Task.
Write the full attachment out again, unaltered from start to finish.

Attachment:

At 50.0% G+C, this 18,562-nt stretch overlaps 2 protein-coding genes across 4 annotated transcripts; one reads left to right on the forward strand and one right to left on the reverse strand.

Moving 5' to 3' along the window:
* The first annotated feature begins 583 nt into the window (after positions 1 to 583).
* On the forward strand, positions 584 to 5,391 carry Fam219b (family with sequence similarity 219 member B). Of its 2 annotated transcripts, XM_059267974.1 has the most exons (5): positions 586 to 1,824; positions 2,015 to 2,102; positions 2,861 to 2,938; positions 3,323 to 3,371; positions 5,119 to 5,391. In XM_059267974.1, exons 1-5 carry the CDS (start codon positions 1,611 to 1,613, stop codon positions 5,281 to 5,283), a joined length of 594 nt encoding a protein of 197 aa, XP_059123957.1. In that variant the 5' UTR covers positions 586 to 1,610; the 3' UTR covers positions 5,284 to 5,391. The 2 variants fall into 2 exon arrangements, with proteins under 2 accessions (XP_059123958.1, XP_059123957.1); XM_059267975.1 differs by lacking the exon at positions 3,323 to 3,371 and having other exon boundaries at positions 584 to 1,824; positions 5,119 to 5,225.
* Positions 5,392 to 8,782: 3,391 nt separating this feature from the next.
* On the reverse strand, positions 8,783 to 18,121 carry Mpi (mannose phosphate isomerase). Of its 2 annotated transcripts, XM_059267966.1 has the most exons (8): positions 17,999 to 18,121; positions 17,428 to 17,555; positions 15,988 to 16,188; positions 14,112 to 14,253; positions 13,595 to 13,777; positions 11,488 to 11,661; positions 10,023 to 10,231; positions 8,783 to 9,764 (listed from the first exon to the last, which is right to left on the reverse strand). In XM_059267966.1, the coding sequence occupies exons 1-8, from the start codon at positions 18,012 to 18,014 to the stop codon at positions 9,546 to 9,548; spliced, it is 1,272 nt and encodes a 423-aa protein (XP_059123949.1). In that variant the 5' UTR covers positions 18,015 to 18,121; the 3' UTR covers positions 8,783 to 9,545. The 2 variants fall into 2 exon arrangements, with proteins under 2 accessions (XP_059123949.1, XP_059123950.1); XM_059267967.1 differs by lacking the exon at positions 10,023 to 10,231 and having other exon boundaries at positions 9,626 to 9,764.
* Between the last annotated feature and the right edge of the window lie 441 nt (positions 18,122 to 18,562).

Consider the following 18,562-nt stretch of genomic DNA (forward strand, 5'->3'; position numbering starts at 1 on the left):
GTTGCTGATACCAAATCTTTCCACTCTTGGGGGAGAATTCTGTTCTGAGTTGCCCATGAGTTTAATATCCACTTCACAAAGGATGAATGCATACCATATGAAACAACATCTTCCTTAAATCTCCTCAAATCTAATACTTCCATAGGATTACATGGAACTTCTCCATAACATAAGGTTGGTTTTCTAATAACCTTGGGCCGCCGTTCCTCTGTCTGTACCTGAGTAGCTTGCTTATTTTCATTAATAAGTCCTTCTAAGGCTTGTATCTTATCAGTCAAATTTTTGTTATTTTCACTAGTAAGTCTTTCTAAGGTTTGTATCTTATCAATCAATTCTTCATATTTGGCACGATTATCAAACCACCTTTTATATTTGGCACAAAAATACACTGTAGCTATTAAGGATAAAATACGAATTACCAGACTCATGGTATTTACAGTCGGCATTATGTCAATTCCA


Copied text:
At 50.0% G+C, this 18,562-nt stretch overlaps 2 protein-coding genes across 4 annotated transcripts; one reads left to right on the forward strand and one right to left on the reverse strand.

Moving 5' to 3' along the window:
* The first annotated feature begins 583 nt into the window (after positions 1 to 583).
* On the forward strand, positions 584 to 5,391 carry Fam219b (family with sequence similarity 219 member B). Of its 2 annotated transcripts, XM_059267974.1 has the most exons (5): positions 586 to 1,824; positions 2,015 to 2,102; positions 2,861 to 2,938; positions 3,323 to 3,371; positions 5,119 to 5,391. In XM_059267974.1, exons 1-5 carry the CDS (start codon positions 1,611 to 1,613, stop codon positions 5,281 to 5,283), a joined length of 594 nt encoding a protein of 197 aa, XP_059123957.1. In that variant the 5' UTR covers positions 586 to 1,610; the 3' UTR covers positions 5,284 to 5,391. The 2 variants fall into 2 exon arrangements, with proteins under 2 accessions (XP_059123958.1, XP_059123957.1); XM_059267975.1 differs by lacking the exon at positions 3,323 to 3,371 and having other exon boundaries at positions 584 to 1,824; positions 5,119 to 5,225.
* Positions 5,392 to 8,782: 3,391 nt separating this feature from the next.
* On the reverse strand, positions 8,783 to 18,121 carry Mpi (mannose phosphate isomerase). Of its 2 annotated transcripts, XM_059267966.1 has the most exons (8): positions 17,999 to 18,121; positions 17,428 to 17,555; positions 15,988 to 16,188; positions 14,112 to 14,253; positions 13,595 to 13,777; positions 11,488 to 11,661; positions 10,023 to 10,231; positions 8,783 to 9,764 (listed from the first exon to the last, which is right to left on the reverse strand). In XM_059267966.1, the coding sequence occupies exons 1-8, from the start codon at positions 18,012 to 18,014 to the stop codon at positions 9,546 to 9,548; spliced, it is 1,272 nt and encodes a 423-aa protein (XP_059123949.1). In that variant the 5' UTR covers positions 18,015 to 18,121; the 3' UTR covers positions 8,783 to 9,545. The 2 variants fall into 2 exon arrangements, with proteins under 2 accessions (XP_059123949.1, XP_059123950.1); XM_059267967.1 differs by lacking the exon at positions 10,023 to 10,231 and having other exon boundaries at positions 9,626 to 9,764.
* Between the last annotated feature and the right edge of the window lie 441 nt (positions 18,122 to 18,562).

Consider the following 18,562-nt stretch of genomic DNA (forward strand, 5'->3'; position numbering starts at 1 on the left):
GTTGCTGATACCAAATCTTTCCACTCTTGGGGGAGAATTCTGTTCTGAGTTGCCCATGAGTTTAATATCCACTTCACAAAGGATGAATGCATACCATATGAAACAACATCTTCCTTAAATCTCCTCAAATCTAATACTTCCATAGGATTACATGGAACTTCTCCATAACATAAGGTTGGTTTTCTAATAACCTTGGGCCGCCGTTCCTCTGTCTGTACCTGAGTAGCTTGCTTATTTTCATTAATAAGTCCTTCTAAGGCTTGTATCTTATCAGTCAAATTTTTGTTATTTTCACTAGTAAGTCTTTCTAAGGTTTGTATCTTATCAATCAATTCTTCATATTTGGCACGATTATCAAACCACCTTTTATATTTGGCACAAAAATACACTGTAGCTATTAAGGATAAAATACGAATTACCAGACTCATGGTATTTACAGTCGGCATTATGTCAATTCCA